CI and CD for Debian and Ubuntu

2 minute read

Developing some new features for edi is the fun part. Releasing it for two Debian and three Ubuntu releases is the boring part and it took me around two hours to do it properly for each new release. As I do not like repetitive tedious tasks that might even have a negative impact on quality if some steps are not properly executed I decided to automate the last mile and implement continuous delivery (CD) for edi.

With the setup below generating a new release for Ubuntu Xenial, Bionic and Eoan and Debian stretch and buster is now a matter of 5 minutes:

pipeline

Here are the important building blocks:

GitHub

GitHub was already my source code repository hosting of choice. However, my branching setup was too simple for the continuous delivery pipeline and therefore I decided to introduce git-flow. The master branch now has a special position: Each time I do a merge to it a new release will get generated. Webhooks will trigger the update of the documentation on Read the Docs and the package builds for several Debian and Ubuntu releases on Travis CI.

Travis CI

On Travis CI I make use of Docker containers to build my packages in the proper Debian and Ubuntu environments. This also involves pytest unit testing that currently covers about 70% of the code. The Travis CI file looks pretty simple but some additional work gets done within a bash script. Finally the resulting artifacts get pushed to launchpad and packagecloud when a build was successful on the master branch.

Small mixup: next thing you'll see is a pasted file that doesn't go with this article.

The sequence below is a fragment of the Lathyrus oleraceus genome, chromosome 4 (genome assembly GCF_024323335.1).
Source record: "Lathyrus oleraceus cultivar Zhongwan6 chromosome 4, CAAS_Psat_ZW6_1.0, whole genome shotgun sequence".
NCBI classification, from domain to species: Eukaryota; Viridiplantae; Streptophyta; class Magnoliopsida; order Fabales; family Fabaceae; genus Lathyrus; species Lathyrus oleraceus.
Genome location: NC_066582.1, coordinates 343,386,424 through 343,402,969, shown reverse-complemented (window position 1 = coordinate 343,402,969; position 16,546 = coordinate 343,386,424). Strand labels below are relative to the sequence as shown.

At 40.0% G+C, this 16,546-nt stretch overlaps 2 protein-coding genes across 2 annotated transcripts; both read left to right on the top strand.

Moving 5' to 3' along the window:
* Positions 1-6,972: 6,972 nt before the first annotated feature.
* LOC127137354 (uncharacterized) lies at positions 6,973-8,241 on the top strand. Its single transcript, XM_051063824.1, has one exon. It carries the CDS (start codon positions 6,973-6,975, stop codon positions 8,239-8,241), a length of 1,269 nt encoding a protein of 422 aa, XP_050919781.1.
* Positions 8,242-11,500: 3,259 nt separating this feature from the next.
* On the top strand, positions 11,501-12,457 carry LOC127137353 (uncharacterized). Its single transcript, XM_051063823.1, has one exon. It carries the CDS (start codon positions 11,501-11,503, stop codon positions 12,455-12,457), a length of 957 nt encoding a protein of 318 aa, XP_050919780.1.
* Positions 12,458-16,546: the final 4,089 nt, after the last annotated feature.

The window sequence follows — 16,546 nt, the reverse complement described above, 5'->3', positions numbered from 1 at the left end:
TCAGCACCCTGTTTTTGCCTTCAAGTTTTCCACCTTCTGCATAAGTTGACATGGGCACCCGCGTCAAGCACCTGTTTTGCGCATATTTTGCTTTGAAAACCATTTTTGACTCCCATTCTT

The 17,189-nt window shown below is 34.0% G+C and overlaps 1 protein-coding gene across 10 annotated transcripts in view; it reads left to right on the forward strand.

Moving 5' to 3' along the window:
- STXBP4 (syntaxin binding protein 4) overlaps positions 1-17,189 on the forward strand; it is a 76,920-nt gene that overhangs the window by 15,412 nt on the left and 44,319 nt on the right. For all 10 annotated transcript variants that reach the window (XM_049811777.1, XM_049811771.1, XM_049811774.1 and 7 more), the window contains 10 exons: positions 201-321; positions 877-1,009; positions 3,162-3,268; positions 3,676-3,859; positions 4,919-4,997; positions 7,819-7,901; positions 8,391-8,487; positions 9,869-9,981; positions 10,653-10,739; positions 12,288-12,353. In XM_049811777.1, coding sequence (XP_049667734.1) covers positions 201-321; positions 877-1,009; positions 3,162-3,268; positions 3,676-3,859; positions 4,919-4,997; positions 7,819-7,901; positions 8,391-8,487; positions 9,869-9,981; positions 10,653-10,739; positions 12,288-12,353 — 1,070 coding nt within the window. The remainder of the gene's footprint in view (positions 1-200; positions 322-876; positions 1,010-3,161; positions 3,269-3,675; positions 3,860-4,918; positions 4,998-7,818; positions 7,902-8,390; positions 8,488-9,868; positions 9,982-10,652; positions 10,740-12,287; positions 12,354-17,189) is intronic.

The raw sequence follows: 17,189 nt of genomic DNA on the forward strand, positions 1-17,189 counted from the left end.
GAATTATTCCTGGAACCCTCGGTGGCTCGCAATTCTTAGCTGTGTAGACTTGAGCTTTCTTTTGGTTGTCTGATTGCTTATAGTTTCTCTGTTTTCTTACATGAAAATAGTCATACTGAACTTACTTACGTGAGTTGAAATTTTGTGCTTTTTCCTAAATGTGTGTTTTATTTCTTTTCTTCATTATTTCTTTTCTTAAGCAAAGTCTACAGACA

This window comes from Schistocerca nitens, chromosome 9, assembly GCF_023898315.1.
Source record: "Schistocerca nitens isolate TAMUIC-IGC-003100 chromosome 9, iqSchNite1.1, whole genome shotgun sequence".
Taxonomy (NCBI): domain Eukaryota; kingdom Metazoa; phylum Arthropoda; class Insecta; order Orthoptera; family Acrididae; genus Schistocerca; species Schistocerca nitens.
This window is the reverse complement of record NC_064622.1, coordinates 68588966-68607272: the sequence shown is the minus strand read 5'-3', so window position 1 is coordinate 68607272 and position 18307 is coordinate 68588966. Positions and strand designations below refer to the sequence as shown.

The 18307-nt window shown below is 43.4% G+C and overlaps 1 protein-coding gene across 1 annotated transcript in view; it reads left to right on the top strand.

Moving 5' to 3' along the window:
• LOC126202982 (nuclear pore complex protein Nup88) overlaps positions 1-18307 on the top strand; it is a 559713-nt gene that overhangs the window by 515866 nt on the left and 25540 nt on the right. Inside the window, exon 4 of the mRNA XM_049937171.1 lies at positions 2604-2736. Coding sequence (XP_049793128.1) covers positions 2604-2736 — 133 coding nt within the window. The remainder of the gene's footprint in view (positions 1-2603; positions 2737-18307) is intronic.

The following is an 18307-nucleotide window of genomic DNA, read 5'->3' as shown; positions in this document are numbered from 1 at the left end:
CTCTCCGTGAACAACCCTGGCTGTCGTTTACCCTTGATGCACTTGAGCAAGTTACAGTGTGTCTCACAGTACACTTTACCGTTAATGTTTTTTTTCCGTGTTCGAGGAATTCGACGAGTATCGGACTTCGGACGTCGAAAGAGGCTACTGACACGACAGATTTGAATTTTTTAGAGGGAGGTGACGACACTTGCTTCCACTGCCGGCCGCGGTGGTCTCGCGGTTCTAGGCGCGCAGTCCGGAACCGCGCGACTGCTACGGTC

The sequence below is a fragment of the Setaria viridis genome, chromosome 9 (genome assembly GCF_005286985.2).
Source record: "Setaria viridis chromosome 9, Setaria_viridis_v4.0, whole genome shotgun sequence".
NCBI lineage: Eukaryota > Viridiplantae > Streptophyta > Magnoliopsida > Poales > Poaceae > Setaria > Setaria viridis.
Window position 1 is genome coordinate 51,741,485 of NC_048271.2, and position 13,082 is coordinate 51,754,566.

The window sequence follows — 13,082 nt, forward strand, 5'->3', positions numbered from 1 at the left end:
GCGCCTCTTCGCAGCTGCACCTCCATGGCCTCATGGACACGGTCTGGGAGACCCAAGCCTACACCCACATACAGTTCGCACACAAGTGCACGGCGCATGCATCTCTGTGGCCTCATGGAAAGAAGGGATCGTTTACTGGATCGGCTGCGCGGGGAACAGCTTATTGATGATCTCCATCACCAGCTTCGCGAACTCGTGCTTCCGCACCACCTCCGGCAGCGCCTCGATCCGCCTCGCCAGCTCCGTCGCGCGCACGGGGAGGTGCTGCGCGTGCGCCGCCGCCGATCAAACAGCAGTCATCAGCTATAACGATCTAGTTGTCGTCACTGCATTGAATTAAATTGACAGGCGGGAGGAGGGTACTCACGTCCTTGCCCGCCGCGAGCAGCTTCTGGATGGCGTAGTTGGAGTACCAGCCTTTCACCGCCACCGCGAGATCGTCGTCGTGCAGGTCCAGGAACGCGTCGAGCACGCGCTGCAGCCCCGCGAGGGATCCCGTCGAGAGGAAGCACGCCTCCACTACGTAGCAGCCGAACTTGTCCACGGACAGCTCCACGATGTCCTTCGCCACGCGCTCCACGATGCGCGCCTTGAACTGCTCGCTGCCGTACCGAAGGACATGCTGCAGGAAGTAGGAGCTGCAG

launchpad and packagecloud

Since 2016 I was pushing Ubuntu packages to my launchpad ppa repository. To avoid any breaking changes for the edi users I decided to stick to launchpad for the Ubuntu packages. Travis CI would support deployments to launchpad with a tailored plugin. As I was used to dput I chose another path. From within the bash script I directly do the upload to launchpad using dput (after a while I figured out that the default ftp upload probably failed due to this and that I should better use sftp instead).

For the packages targeting Debian I was using a custom apt repository hosted on GitHub. This was not really suitable for CD and therefore I decided to switch the Debian apt repository hosting to packagecloud. The package deployment to packagecloud is straight forward using a tailored Travis CI plugin.

Conclusion

For the edi users it is now very simple and convenient to install the latest version from the ppa (Ubuntu) or packagecloud (Debian). The obtained packages should have a consistent and predictable quality because their build is now fully automated.

Of course I also enjoy the improved setup because releasing a new edi version now takes me five minutes instead of two hours!

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